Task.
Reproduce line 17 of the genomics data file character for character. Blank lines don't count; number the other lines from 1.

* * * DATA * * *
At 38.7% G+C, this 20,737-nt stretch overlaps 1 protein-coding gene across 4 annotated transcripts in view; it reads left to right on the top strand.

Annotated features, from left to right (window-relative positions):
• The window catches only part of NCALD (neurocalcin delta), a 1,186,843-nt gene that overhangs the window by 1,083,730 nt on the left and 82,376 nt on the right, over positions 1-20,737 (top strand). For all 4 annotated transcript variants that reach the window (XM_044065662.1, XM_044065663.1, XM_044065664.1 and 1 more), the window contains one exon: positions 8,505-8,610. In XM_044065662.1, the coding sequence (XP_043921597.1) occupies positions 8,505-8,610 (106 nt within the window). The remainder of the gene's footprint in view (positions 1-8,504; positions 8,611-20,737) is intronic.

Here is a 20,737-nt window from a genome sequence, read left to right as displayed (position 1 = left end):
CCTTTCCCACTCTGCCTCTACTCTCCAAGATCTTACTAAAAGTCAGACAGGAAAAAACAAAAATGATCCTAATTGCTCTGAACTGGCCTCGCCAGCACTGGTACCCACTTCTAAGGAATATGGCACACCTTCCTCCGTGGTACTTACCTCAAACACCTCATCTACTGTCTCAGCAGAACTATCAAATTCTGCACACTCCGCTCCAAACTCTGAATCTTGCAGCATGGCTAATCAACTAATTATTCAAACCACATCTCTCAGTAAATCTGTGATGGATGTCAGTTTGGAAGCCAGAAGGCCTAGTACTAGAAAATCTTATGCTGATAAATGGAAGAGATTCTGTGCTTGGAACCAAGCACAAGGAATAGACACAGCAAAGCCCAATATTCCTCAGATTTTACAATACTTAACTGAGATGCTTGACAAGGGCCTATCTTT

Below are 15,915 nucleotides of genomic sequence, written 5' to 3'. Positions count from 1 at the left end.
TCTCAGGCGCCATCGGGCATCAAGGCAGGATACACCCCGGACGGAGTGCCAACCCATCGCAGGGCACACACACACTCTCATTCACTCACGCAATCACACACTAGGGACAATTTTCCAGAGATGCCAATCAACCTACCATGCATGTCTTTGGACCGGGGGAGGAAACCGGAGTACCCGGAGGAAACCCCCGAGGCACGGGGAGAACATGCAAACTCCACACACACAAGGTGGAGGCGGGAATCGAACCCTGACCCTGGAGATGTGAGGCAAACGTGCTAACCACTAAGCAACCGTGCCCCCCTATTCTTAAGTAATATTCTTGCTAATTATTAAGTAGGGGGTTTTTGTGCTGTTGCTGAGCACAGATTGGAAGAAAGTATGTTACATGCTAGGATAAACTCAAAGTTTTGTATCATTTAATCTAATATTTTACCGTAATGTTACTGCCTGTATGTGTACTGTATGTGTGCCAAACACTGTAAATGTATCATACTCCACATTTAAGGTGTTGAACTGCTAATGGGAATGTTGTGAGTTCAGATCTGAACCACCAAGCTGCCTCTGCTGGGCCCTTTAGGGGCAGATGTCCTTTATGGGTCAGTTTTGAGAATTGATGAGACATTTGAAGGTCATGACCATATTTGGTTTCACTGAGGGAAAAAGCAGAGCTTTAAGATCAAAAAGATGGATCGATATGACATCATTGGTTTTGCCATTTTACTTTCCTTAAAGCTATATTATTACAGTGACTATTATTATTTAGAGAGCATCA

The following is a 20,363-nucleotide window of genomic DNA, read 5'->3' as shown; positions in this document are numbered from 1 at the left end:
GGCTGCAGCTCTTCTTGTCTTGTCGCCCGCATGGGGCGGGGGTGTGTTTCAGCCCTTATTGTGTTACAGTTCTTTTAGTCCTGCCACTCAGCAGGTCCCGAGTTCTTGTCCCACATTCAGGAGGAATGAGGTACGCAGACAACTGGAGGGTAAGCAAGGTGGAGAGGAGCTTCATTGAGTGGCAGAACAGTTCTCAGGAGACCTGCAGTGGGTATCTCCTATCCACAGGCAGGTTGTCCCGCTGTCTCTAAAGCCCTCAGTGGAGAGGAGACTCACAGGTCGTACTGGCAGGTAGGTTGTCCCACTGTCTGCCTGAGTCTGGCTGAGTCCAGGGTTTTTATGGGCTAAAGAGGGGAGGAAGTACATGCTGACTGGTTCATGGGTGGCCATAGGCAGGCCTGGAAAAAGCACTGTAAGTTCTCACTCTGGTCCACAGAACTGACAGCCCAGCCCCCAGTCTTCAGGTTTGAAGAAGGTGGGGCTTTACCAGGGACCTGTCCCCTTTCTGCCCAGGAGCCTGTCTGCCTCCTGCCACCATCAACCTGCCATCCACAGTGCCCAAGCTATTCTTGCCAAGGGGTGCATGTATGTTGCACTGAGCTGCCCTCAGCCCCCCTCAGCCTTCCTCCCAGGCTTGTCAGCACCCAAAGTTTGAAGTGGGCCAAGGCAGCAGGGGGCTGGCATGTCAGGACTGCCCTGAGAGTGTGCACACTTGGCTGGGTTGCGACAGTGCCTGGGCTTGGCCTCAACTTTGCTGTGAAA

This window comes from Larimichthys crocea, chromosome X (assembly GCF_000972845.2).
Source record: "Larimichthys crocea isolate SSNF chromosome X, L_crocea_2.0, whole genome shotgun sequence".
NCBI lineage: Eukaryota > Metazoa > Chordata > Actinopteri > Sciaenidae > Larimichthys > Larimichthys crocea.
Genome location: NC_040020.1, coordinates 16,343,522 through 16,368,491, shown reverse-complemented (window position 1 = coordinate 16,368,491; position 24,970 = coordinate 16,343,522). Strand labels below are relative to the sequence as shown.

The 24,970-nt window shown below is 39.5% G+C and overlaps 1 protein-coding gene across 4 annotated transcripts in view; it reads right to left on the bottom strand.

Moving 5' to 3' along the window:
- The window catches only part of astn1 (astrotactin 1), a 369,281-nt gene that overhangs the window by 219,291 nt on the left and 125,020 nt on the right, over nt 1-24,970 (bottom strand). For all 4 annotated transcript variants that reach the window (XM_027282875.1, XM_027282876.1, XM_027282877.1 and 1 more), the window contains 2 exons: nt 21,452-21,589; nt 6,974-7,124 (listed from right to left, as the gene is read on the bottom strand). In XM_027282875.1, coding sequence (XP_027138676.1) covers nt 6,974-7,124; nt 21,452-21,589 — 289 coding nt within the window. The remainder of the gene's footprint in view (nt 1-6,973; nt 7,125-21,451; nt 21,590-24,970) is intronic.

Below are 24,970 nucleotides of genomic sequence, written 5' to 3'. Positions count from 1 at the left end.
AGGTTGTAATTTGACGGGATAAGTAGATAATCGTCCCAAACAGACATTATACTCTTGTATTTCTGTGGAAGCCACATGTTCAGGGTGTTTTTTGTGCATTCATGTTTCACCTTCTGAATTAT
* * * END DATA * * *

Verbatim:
Below are 24,970 nucleotides of genomic sequence, written 5' to 3'. Positions count from 1 at the left end.